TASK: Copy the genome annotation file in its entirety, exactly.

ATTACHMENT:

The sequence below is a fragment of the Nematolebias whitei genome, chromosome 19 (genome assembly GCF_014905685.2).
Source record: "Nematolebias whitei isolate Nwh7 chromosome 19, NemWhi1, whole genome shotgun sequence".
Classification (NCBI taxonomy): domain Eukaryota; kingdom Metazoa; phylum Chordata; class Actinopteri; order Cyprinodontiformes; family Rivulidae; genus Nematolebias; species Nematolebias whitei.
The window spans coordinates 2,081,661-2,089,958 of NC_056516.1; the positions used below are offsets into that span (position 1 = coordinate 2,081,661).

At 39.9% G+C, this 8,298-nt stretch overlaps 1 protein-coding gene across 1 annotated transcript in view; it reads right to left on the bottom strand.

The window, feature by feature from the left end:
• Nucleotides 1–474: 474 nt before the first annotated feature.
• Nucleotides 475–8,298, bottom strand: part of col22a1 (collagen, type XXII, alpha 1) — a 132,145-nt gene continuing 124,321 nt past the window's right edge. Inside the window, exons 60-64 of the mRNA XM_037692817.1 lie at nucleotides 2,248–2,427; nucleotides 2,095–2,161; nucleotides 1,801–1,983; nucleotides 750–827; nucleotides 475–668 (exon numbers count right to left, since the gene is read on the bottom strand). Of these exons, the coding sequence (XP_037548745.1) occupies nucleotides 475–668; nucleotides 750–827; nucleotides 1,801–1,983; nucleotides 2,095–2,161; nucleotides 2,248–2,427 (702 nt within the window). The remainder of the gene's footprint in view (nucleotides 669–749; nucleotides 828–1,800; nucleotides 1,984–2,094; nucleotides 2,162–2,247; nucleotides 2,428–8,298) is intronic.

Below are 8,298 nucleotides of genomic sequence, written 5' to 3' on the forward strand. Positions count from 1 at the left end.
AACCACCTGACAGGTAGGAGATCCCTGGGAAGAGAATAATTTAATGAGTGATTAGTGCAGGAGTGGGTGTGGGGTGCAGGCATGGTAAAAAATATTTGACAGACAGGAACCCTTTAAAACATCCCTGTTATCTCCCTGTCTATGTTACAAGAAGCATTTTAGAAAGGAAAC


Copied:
The sequence below is a fragment of the Nematolebias whitei genome, chromosome 19 (genome assembly GCF_014905685.2).
Source record: "Nematolebias whitei isolate Nwh7 chromosome 19, NemWhi1, whole genome shotgun sequence".
Classification (NCBI taxonomy): domain Eukaryota; kingdom Metazoa; phylum Chordata; class Actinopteri; order Cyprinodontiformes; family Rivulidae; genus Nematolebias; species Nematolebias whitei.
The window spans coordinates 2,081,661-2,089,958 of NC_056516.1; the positions used below are offsets into that span (position 1 = coordinate 2,081,661).

At 39.9% G+C, this 8,298-nt stretch overlaps 1 protein-coding gene across 1 annotated transcript in view; it reads right to left on the bottom strand.

The window, feature by feature from the left end:
• Nucleotides 1–474: 474 nt before the first annotated feature.
• Nucleotides 475–8,298, bottom strand: part of col22a1 (collagen, type XXII, alpha 1) — a 132,145-nt gene continuing 124,321 nt past the window's right edge. Inside the window, exons 60-64 of the mRNA XM_037692817.1 lie at nucleotides 2,248–2,427; nucleotides 2,095–2,161; nucleotides 1,801–1,983; nucleotides 750–827; nucleotides 475–668 (exon numbers count right to left, since the gene is read on the bottom strand). Of these exons, the coding sequence (XP_037548745.1) occupies nucleotides 475–668; nucleotides 750–827; nucleotides 1,801–1,983; nucleotides 2,095–2,161; nucleotides 2,248–2,427 (702 nt within the window). The remainder of the gene's footprint in view (nucleotides 669–749; nucleotides 828–1,800; nucleotides 1,984–2,094; nucleotides 2,162–2,247; nucleotides 2,428–8,298) is intronic.

Below are 8,298 nucleotides of genomic sequence, written 5' to 3' on the forward strand. Positions count from 1 at the left end.
AACCACCTGACAGGTAGGAGATCCCTGGGAAGAGAATAATTTAATGAGTGATTAGTGCAGGAGTGGGTGTGGGGTGCAGGCATGGTAAAAAATATTTGACAGACAGGAACCCTTTAAAACATCCCTGTTATCTCCCTGTCTATGTTACAAGAAGCATTTTAGAAAGGAAAC